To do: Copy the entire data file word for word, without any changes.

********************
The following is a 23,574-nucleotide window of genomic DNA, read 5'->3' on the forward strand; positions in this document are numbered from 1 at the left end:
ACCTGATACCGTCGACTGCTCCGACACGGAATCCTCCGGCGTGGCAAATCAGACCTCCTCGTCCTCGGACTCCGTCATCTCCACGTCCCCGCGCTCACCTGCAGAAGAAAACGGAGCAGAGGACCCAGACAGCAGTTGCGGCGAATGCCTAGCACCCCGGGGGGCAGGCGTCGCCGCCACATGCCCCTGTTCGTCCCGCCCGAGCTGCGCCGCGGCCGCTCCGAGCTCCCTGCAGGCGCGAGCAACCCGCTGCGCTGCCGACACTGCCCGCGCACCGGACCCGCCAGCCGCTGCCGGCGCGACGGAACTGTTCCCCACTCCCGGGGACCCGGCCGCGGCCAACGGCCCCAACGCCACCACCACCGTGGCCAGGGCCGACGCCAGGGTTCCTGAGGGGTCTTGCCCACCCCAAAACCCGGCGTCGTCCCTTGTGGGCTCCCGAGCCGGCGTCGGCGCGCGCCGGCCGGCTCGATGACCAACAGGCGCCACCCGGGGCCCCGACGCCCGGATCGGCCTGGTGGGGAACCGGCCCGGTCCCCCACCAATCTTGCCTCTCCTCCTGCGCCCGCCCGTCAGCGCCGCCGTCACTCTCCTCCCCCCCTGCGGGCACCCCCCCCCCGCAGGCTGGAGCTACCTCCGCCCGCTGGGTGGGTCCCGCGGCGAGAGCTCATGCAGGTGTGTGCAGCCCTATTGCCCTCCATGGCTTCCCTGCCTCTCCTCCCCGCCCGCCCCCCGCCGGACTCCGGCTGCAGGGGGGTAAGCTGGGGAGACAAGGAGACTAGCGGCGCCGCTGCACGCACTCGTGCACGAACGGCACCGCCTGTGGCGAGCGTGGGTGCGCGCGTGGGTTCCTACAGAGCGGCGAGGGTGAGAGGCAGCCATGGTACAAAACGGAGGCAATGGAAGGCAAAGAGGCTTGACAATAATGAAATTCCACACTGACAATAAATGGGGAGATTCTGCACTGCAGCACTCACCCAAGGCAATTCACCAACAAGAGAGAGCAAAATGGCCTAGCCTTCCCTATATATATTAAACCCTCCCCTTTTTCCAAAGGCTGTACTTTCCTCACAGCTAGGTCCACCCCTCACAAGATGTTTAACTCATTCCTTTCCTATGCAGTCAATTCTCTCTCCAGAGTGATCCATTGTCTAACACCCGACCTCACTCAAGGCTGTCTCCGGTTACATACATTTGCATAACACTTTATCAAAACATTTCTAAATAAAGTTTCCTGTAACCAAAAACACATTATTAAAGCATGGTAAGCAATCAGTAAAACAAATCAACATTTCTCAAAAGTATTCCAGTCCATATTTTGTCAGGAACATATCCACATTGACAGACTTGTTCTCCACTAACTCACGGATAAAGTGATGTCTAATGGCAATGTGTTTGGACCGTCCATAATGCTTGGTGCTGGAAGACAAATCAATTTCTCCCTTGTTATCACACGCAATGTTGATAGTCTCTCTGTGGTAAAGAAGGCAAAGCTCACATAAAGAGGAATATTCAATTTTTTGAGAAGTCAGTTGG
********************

The following is a 23,574-nucleotide window of genomic DNA, read 5'->3' on the forward strand; positions in this document are numbered from 1 at the left end:
ACCTGATACCGTCGACTGCTCCGACACGGAATCCTCCGGCGTGGCAAATCAGACCTCCTCGTCCTCGGACTCCGTCATCTCCACGTCCCCGCGCTCACCTGCAGAAGAAAACGGAGCAGAGGACCCAGACAGCAGTTGCGGCGAATGCCTAGCACCCCGGGGGGCAGGCGTCGCCGCCACATGCCCCTGTTCGTCCCGCCCGAGCTGCGCCGCGGCCGCTCCGAGCTCCCTGCAGGCGCGAGCAACCCGCTGCGCTGCCGACACTGCCCGCGCACCGGACCCGCCAGCCGCTGCCGGCGCGACGGAACTGTTCCCCACTCCCGGGGACCCGGCCGCGGCCAACGGCCCCAACGCCACCACCACCGTGGCCAGGGCCGACGCCAGGGTTCCTGAGGGGTCTTGCCCACCCCAAAACCCGGCGTCGTCCCTTGTGGGCTCCCGAGCCGGCGTCGGCGCGCGCCGGCCGGCTCGATGACCAACAGGCGCCACCCGGGGCCCCGACGCCCGGATCGGCCTGGTGGGGAACCGGCCCGGTCCCCCACCAATCTTGCCTCTCCTCCTGCGCCCGCCCGTCAGCGCCGCCGTCACTCTCCTCCCCCCCTGCGGGCACCCCCCCCCCGCAGGCTGGAGCTACCTCCGCCCGCTGGGTGGGTCCCGCGGCGAGAGCTCATGCAGGTGTGTGCAGCCCTATTGCCCTCCATGGCTTCCCTGCCTCTCCTCCCCGCCCGCCCCCCGCCGGACTCCGGCTGCAGGGGGGTAAGCTGGGGAGACAAGGAGACTAGCGGCGCCGCTGCACGCACTCGTGCACGAACGGCACCGCCTGTGGCGAGCGTGGGTGCGCGCGTGGGTTCCTACAGAGCGGCGAGGGTGAGAGGCAGCCATGGTACAAAACGGAGGCAATGGAAGGCAAAGAGGCTTGACAATAATGAAATTCCACACTGACAATAAATGGGGAGATTCTGCACTGCAGCACTCACCCAAGGCAATTCACCAACAAGAGAGAGCAAAATGGCCTAGCCTTCCCTATATATATTAAACCCTCCCCTTTTTCCAAAGGCTGTACTTTCCTCACAGCTAGGTCCACCCCTCACAAGATGTTTAACTCATTCCTTTCCTATGCAGTCAATTCTCTCTCCAGAGTGATCCATTGTCTAACACCCGACCTCACTCAAGGCTGTCTCCGGTTACATACATTTGCATAACACTTTATCAAAACATTTCTAAATAAAGTTTCCTGTAACCAAAAACACATTATTAAAGCATGGTAAGCAATCAGTAAAACAAATCAACATTTCTCAAAAGTATTCCAGTCCATATTTTGTCAGGAACATATCCACATTGACAGACTTGTTCTCCACTAACTCACGGATAAAGTGATGTCTAATGGCAATGTGTTTGGACCGTCCATAATGCTTGGTGCTGGAAGACAAATCAATTTCTCCCTTGTTATCACACGCAATGTTGATAGTCTCTCTGTGGTAAAGAAGGCAAAGCTCACATAAAGAGGAATATTCAATTTTTTGAGAAGTCAGTTGG